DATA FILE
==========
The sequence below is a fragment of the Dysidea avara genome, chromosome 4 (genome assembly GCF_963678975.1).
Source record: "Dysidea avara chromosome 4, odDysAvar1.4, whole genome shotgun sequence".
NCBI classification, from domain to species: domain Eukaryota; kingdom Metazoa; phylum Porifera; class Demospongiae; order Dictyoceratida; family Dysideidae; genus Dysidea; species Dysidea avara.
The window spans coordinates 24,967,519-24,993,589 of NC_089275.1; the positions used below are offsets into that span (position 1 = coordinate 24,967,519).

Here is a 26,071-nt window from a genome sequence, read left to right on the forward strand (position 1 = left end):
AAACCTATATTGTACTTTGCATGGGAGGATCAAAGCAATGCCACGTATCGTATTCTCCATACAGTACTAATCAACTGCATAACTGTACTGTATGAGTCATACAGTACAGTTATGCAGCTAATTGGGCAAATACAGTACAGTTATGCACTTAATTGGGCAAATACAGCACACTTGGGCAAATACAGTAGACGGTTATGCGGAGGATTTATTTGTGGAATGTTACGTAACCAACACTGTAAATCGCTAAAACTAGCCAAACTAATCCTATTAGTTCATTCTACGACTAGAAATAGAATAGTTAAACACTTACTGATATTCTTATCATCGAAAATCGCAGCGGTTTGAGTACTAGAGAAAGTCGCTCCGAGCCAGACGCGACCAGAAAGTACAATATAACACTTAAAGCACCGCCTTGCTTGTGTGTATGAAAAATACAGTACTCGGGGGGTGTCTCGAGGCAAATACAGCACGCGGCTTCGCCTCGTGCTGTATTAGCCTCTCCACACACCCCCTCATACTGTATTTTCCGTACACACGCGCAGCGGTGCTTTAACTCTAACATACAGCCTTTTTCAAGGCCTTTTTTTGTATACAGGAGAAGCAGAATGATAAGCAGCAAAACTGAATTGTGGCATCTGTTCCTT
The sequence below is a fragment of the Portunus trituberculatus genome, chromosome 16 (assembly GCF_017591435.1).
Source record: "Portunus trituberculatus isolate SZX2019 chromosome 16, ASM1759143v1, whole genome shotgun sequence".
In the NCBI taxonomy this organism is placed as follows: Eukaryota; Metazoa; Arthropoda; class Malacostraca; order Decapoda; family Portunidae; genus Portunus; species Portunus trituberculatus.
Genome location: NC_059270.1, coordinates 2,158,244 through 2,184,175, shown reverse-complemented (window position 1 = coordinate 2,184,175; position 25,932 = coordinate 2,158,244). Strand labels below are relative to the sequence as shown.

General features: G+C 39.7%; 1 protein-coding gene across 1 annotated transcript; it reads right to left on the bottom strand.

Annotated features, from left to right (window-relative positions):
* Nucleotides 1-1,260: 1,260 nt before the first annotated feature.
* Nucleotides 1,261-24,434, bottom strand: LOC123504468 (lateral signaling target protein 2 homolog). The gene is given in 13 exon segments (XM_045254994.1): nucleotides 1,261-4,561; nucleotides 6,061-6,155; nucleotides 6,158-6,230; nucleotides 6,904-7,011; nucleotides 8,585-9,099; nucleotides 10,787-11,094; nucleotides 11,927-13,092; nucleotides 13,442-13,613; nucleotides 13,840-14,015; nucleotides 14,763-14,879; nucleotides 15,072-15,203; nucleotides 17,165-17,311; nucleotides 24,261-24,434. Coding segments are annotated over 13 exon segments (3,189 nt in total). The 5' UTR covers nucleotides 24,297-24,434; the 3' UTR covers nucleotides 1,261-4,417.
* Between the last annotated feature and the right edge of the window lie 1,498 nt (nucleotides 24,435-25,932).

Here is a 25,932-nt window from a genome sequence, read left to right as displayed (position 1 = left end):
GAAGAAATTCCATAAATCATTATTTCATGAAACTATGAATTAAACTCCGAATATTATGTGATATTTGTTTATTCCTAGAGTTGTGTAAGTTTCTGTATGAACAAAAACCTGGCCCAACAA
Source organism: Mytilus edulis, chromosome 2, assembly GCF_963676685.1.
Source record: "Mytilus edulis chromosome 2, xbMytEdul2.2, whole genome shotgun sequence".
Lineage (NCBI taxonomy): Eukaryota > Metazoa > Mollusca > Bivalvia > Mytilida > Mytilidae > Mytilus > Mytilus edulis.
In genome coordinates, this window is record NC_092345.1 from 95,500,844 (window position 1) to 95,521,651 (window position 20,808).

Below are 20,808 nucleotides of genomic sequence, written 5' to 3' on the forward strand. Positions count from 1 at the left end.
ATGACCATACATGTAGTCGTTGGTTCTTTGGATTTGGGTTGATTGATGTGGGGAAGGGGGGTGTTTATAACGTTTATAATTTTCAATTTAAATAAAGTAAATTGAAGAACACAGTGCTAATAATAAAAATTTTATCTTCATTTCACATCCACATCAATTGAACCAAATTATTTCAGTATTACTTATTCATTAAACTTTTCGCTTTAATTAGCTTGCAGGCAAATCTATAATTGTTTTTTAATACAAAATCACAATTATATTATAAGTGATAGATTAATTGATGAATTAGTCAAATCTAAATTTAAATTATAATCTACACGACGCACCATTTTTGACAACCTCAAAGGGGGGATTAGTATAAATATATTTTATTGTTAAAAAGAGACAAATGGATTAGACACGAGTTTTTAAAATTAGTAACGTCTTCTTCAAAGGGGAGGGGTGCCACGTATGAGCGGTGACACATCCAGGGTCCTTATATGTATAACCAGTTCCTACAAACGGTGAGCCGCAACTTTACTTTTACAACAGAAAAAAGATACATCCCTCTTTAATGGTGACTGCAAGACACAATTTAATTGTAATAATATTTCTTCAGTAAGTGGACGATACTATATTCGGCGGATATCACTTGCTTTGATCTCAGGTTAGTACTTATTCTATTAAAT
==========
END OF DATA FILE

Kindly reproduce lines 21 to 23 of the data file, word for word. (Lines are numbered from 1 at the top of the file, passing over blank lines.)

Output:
In genome coordinates, this window is record NC_092345.1 from 95,500,844 (window position 1) to 95,521,651 (window position 20,808).

Below are 20,808 nucleotides of genomic sequence, written 5' to 3' on the forward strand. Positions count from 1 at the left end.
ATGACCATACATGTAGTCGTTGGTTCTTTGGATTTGGGTTGATTGATGTGGGGAAGGGGGGTGTTTATAACGTTTATAATTTTCAATTTAAATAAAGTAAATTGAAGAACACAGTGCTAATAATAAAAATTTTATCTTCATTTCACATCCACATCAATTGAACCAAATTATTTCAGTATTACTTATTCATTAAACTTTTCGCTTTAATTAGCTTGCAGGCAAATCTATAATTGTTTTTTAATACAAAATCACAATTATATTATAAGTGATAGATTAATTGATGAATTAGTCAAATCTAAATTTAAATTATAATCTACACGACGCACCATTTTTGACAACCTCAAAGGGGGGATTAGTATAAATATATTTTATTGTTAAAAAGAGACAAATGGATTAGACACGAGTTTTTAAAATTAGTAACGTCTTCTTCAAAGGGGAGGGGTGCCACGTATGAGCGGTGACACATCCAGGGTCCTTATATGTATAACCAGTTCCTACAAACGGTGAGCCGCAACTTTACTTTTACAACAGAAAAAAGATACATCCCTCTTTAATGGTGACTGCAAGACACAATTTAATTGTAATAATATTTCTTCAGTAAGTGGACGATACTATATTCGGCGGATATCACTTGCTTTGATCTCAGGTTAGTACTTATTCTATTAAAT